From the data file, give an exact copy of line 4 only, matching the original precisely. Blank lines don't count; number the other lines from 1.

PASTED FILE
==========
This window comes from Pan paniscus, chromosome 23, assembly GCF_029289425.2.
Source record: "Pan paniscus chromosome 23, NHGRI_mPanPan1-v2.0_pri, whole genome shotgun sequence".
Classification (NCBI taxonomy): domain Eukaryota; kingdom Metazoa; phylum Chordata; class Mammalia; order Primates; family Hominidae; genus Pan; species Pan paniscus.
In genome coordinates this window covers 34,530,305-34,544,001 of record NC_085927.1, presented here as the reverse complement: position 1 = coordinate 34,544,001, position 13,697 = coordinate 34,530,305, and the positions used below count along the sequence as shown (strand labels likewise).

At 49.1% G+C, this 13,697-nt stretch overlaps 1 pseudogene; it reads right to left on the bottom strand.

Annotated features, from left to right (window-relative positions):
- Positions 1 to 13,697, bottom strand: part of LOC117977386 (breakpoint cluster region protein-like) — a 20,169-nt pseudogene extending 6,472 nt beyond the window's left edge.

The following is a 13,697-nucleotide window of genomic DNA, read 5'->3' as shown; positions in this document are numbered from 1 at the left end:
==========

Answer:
In genome coordinates this window covers 34,530,305-34,544,001 of record NC_085927.1, presented here as the reverse complement: position 1 = coordinate 34,544,001, position 13,697 = coordinate 34,530,305, and the positions used below count along the sequence as shown (strand labels likewise).